Sultanate of Tuggurt

The Sultanate of Tuggurt was a state that extended over Tuggurt, the oases of the neighbouring region and the Oued Righ valley between the fifteenth century and 1881.[1] It was governed by sultans of the Banu Djellab dynasty.[2]

Sultanate of Tuggurt
سلطنة تقرت (ar)
fifteenth century–1871
Coat of arms of Beni-Djellab Dynasty
Coat of arms
Location of the Sultanate of Touggourt in southern Algeria
Location of the Sultanate of Touggourt in southern Algeria
CapitalTuggurt
Common languagesArabic
Religion
Islam
GovernmentMonarchy
Sultan 
• N/A
N/A
• 1852–1854
Sulayman IV
History 
• Sultanate of Tuggurt founded
fifteenth century
• Became Vassal of Regency of Algiers
1552
• Independence from Regency of Algiers
1812-1827
• Abolished by French colonial authority
1854
• Rebellion against French colonial authority
1871
Succeeded by
French Algeria
Today part ofAlgeria

BackgroundEdit

The city of Tuggurt was subject to the authority of the Hafsid dynasty like all other cities in the east of present-day Algeria. During the periods of turmoil, Tuggurt would revolt and refrain from paying taxes. Like what Yusuf ibn Hasan, a chief of Tuggurt did in the era of the Hafsid Sultan Abu 'Amr Uthman, who was obliged to Subjugate the city two times, one in 1449 and another in 1465. The Sultanate of Tuggurt came to birth in a period that witnessed the weakness and fall of the Hafsid dynasty.[3]

HistoryEdit

The Sultanate was founded in the fifteenth century by the Banu Djellab, a dynasty whose exact origins remain obscure. They claimed to be the last descendants of the Marinid dynasty, and thus modelled their court and ruling system, such as the use of a praetorian guard of black slaves, on that of the Moroccan sultans.[4] According to the Encyclopedia of Islam, the founder was a certain Sulayman ibn Djellab, a Moroccan prince, related to the Marinid family, who after his return from the hajj founded a mosque in the region, and with the help of the local nomads, became recognised there as a ruler.[5]

He felt secure enough to retain local political structures, including the djemaa (council) to which he could appoint members. He equipped at his own expense a deira of five hundred horsemen who became the nucleus of his army. He then patrolled the neighborhood chastising rebels, restoring peace and levying tax.[6] Sheikh Soliman came to terms with the Douaouda feudal family, who commanded the “Riah” - nomadic tribes controlling the plain from the Zibans [fr] to Ouargla, by marrying his daughter to the head of this family, Ben Sakheri, who bore the title of sheikh el Arab.[7]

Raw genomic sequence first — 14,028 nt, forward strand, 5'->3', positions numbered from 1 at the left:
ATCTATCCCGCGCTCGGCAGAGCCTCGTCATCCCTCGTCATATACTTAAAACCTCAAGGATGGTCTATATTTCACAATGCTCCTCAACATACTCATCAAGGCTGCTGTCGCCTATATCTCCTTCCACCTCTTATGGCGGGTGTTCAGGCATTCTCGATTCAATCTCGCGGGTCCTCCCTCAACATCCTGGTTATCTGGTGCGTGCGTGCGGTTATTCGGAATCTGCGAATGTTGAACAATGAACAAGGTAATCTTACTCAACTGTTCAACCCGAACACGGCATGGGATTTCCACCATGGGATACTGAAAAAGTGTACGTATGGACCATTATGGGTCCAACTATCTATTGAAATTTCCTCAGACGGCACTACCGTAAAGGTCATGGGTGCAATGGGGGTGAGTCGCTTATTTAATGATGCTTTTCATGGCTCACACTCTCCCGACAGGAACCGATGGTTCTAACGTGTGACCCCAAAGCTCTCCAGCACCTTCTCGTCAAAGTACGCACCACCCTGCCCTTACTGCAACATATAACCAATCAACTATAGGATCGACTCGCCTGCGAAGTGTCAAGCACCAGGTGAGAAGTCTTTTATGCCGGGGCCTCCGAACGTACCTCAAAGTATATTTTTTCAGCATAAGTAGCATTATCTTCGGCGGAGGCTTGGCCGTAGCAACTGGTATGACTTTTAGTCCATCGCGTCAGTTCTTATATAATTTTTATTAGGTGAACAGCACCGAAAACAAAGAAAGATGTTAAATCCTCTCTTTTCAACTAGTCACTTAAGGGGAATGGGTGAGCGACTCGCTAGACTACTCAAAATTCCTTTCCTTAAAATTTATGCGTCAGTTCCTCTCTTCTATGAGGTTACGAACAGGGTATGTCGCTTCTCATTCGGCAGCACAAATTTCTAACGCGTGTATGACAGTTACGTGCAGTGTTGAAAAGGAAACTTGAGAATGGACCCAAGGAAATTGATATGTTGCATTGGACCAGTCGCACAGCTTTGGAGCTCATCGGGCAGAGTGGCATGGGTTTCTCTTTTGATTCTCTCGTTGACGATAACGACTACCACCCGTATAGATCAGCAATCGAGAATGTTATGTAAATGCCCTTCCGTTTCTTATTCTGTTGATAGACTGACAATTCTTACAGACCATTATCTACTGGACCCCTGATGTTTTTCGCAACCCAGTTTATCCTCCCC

As early as the sixteenth century, the Sultanate of Tuggurt had to face the hegemony of the regency of Algiers. Salah Raïs, beylerbey of Algiers, led an expedition against Tuggurt in 1552. The Ben Djellab surrendered in the face of enemy artillery; politically they became vassals of Algiers and paid it tribute.

List of rulersEdit

The known Sultans (and one female ruler) were:[8]

  • Ali II (N/A)
  • Mabruk (Mubarak) (N/A)
  • Ali III (N/A)
  • Mustafa (N/A)
  • Sulayman III (N/A)
  • Ahmad II (1729-N/A)
  • Muhammad I al-`Akhal (N/A)
  • Ahmad IV (N/A)
  • Farhat (N/A)
  • Ibrahim (N/A)
  • Abd al-Qadir I (1st time) + Ahmad V (N/A)
  • Khalid (N/A)
  • Abd al-Qadir I (2nd time) (N/A)
  • Umar bin Bu-Kumetin (175.-1759)
  • Muhammad II (1759–1765)
  • Umar II bin Muhammad (1765–1766)
  • Ahmad VI (1766–1778)
  • Abd al-Qadir II (1778–1782)
  • Farhat II (1782–1792)
  • Ibrahim II (1792–1804)
  • al-Khazan (1804)
  • Muhammad III (1804–1822)
  • `Amar (`Amir) II (1822–1830)
  • Ibrahim III (1830–1831)
  • `Ali IV bin al-Kabir (1831–1833)
  • `Aisha (Aichouch) (female) (1833–1840)
  • `Abd ar-Rahman (1840–1852)
  • `Abd al-Qadir III (1852)
  • Sulayman IV (1852–1854) (last)

ReferencesEdit

  1. ^ Pierre Mannoni, Les Français d'Algérie : vie, mœurs, mentalité de la conquête des Territoires du Sud à l'indépendance, p. 85
  2. ^ Charles Féraud, Histoire des sultans de Touggourt et du Sud Algérien, 2006, p. 162
  3. ^ Benmammar, Mohammed (2005). "علاقة بني جلاب سلاطين تقرت بالسلطة العثمانية في الجزائر" [The relationship of Banu Jallab Sultans of Tuggurt with the Ottoman power in Algeria]. islamic civilization journal (in Arabic). 9 (12): 15–16. ISSN 2602-5736.
  4. ^ Clancy-Smith, Julia A. (1997). Rebel and Saint: Muslim Notables, Populist Protest, Colonial Encounters (Algeria and Tunisia, 1800-1904). University of California Press. p. 170. ISBN 978-0-520-21216-9.
  5. ^ Côte, M. (2000). "Tuggurt". In Bearman, P.; Bianquis, Th.; Bosworth, C.E.; van Donzel, E.; Heinrichs, W.P. (eds.). Encyclopaedia of Islam. Vol. X (2nd ed.). Leiden, Netherlands: E. J. BRILL. p. 589. ISBN 9004112111.
  6. ^ Féraud, op. cit, p. 175-177
  7. ^ Féraud, op. cit, p. 175
  8. ^ worldstatesmen, Tuggurt (Touggourt), Sultans

See alsoEdit